As a PS at the beginning(Prescript?), I wish to point out that Mary Lou Keener, future bride of Herschel Gober (soon to be acting VASEC) was the lead attorney on this. Nepotism is alive and well in America.
I love this decision for a lot of reasons. It teaches a lot. Trying to be anally specific can backfire. I sure don’t need to tell myself that. This resembles Mr. Mario Caluza’s predicament in a lot of respects.
The CAVC had to make a stand eventually and call a halt to the practice of briefing all your second and third cousins on your new VA -sponsored financial plan. In some quarters, this is called collusion. Mr. Layno had this down to a science after the Dave Del Dotto Cash Flow seminar. He even remembered the very first day he suffered from this asthma thingie-March 8th, 1949. Funny how that was also his last day in the armed forces, huh? You don’t think that might raise a few eyebrows down at the VARO? Wait. It gets better.
Benitio C. Layno, loyal Veteran from 1946-49, discharged honorably. No complications, No sequelae. In 1990ish, Mr. Layno suddenly noticed his asthma, which he contended first occurred in service, and filed for same. He had one little problem… or did he? His records were consumed in the little smoke alarm battery/sprinkler snafu at the NPRS in St. Louis in 1973. VA gave him “fire-related ” certification which meant they had to actually go find evidence wherever he’d been stationed. They did a rather desultory search and came up with little. Back then this would have been considered negative evidence and weighed heavily against him. In today’s world he’d still lose but they’d call it absence of evidence, and therefore “pure speculation”. Six of one, half a dozen of the other.
Mr. Layno, we shall address him by his Christian name Benito, enlisted a host of friends and a doctor, as I mentioned above, who all told a suspiciously similar story. The only ones he overlooked were a movie star, a millionaire and his wife, the Professor and Mary Anne. Their notarized statements all confirmed that not only had Benny arrived home from service, but that he had a diagnosis of asthma. How they definitively knew he had asthma varied. Mayhap he carried around all the medical records in a briefcase and freely showed them to these witnesses when queried. Some of them said they were frequently invited to go with him to asthma appointments at his doctor’s clinic. It’s to be presumed that they liked to avail themselves of the wide variety of superlative reading material available to them exclusively in the waiting room.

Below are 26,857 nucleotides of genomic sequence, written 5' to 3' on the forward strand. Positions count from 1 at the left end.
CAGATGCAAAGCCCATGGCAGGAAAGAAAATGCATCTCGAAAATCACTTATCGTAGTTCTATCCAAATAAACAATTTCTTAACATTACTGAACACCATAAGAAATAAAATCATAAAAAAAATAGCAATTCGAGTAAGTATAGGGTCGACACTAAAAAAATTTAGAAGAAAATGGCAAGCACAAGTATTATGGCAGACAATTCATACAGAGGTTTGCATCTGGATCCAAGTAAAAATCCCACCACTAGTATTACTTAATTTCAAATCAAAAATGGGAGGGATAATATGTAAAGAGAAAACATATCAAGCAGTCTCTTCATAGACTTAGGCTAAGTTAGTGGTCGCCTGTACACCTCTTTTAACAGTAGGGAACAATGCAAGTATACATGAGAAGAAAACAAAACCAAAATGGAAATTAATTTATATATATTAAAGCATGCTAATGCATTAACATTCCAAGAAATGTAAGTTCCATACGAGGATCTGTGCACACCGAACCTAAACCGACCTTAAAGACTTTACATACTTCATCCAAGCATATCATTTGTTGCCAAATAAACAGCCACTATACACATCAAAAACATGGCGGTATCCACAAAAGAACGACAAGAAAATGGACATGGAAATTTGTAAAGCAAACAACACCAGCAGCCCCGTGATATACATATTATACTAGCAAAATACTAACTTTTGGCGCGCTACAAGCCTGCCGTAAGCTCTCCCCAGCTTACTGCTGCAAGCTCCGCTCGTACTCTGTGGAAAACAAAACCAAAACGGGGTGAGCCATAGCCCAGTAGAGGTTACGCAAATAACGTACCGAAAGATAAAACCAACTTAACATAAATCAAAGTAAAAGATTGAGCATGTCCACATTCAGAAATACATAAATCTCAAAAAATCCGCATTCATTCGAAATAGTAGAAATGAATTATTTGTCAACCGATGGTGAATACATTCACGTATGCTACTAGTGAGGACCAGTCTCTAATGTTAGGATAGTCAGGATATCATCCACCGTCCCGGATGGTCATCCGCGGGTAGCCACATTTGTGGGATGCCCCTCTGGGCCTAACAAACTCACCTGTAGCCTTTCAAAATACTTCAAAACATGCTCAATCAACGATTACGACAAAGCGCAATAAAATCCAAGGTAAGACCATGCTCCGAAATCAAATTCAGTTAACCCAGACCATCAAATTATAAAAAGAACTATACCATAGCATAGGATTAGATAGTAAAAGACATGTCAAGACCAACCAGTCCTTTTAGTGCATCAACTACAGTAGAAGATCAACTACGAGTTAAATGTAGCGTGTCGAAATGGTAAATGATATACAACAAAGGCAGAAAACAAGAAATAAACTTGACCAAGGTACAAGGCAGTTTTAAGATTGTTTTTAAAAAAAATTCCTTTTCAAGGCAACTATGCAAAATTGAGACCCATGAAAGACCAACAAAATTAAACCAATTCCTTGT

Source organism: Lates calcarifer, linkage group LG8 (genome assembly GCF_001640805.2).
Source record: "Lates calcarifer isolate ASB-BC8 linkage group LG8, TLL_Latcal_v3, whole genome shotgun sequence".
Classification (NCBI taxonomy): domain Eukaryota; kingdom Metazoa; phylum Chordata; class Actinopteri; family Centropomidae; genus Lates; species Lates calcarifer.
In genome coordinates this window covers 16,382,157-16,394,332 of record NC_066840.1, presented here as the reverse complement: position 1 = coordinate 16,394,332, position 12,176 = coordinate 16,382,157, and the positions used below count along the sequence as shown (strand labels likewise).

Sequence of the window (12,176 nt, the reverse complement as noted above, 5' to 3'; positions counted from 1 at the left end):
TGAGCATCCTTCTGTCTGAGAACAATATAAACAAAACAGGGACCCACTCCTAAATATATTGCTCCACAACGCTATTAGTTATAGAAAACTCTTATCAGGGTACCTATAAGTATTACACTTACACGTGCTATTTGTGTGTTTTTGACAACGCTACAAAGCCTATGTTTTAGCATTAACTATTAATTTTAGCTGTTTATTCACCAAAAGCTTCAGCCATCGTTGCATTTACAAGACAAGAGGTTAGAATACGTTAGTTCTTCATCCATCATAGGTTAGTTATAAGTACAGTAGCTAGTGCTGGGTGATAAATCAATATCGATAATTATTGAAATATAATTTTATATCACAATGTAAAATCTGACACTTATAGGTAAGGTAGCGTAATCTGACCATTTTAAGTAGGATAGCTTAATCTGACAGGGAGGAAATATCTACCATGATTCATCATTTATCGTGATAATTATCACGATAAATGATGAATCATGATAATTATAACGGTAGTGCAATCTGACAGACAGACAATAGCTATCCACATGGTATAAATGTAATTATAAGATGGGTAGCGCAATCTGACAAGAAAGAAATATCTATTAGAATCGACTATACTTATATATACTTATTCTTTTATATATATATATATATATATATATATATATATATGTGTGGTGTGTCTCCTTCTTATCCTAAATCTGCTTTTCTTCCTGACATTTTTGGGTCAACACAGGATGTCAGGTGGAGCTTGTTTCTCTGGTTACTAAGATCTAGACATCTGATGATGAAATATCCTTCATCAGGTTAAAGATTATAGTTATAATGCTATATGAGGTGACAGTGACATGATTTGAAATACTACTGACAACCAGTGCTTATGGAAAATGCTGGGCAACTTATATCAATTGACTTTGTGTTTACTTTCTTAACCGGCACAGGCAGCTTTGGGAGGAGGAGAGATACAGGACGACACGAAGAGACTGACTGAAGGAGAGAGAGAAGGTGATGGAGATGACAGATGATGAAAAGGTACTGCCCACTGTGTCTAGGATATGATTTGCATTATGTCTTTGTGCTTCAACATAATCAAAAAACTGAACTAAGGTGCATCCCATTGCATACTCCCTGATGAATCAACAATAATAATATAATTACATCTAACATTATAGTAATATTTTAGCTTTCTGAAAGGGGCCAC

The Benmeister even knew about nexus letters a full year before Mario Caluza did:
He also proffered a written statement from his private physician, Amador Corpuz, M.D., that he had been treated for “recurrent bronchial asthma” from January 15, 1950, to March 30, 1955. An additional written statement from the appellant’s doctor indicated that the appellant’s treatment records from October 1, 1953, to December 7, 1986, were available, but that earlier records “must have been misplaced, lost or destroyed due to the length of time that have [sic] elapsed since 1950.” The appellant presented copies of treatment records for the period October 1953 to December 7, 1986, in support of his claim. Layno v. Brown 1994
Benny was busy man. He also brought forth his two BFFs for the Buddy Letter(s):
The appellant also presented the joint sworn affidavit of Euletrio Laeno and Silvestre
Madalipay, stating they had personal knowledge of the appellant’s bronchial asthma “since early March 1949,” its onset, and treatment by Dr. Corpuz “from January 15, 1950 up to March 30, 1955.” The affiants stated they had this personal knowledge because they had the opportunity to observe the appellant on a regular basis. The affiants did not testify as to their particular observations regarding the appellant’s symptoms or conditions, only that they had personal knowledge of the appellant’s
bronchial asthma. The affiants also stated that they had personal knowledge of the appellant’s treatment by Dr. Corpuz because they had been invited to accompany the appellant when he went for treatment. The affiants did not state whether they had actually accompanied the appellant to his appointments with Dr. Corpuz. Layno supra